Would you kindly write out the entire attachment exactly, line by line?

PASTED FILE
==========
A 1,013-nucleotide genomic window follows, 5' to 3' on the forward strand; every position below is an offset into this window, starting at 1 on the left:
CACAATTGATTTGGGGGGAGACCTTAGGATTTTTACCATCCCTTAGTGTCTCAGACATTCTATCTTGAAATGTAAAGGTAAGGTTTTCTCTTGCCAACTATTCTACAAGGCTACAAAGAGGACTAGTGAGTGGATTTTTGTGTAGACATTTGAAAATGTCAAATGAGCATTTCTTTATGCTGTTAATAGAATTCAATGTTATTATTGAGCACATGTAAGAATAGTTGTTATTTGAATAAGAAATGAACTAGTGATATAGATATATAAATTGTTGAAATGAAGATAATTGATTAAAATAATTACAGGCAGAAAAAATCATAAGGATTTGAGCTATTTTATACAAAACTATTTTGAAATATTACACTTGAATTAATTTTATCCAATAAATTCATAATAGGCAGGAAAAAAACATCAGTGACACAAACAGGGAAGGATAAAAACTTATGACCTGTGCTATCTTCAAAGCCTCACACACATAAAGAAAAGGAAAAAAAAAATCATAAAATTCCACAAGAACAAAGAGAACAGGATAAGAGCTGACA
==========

A 1,013-nucleotide genomic window follows, 5' to 3' on the forward strand; every position below is an offset into this window, starting at 1 on the left:
CACAATTGATTTGGGGGGAGACCTTAGGATTTTTACCATCCCTTAGTGTCTCAGACATTCTATCTTGAAATGTAAAGGTAAGGTTTTCTCTTGCCAACTATTCTACAAGGCTACAAAGAGGACTAGTGAGTGGATTTTTGTGTAGACATTTGAAAATGTCAAATGAGCATTTCTTTATGCTGTTAATAGAATTCAATGTTATTATTGAGCACATGTAAGAATAGTTGTTATTTGAATAAGAAATGAACTAGTGATATAGATATATAAATTGTTGAAATGAAGATAATTGATTAAAATAATTACAGGCAGAAAAAATCATAAGGATTTGAGCTATTTTATACAAAACTATTTTGAAATATTACACTTGAATTAATTTTATCCAATAAATTCATAATAGGCAGGAAAAAAACATCAGTGACACAAACAGGGAAGGATAAAAACTTATGACCTGTGCTATCTTCAAAGCCTCACACACATAAAGAAAAGGAAAAAAAAAATCATAAAATTCCACAAGAACAAAGAGAACAGGATAAGAGCTGACA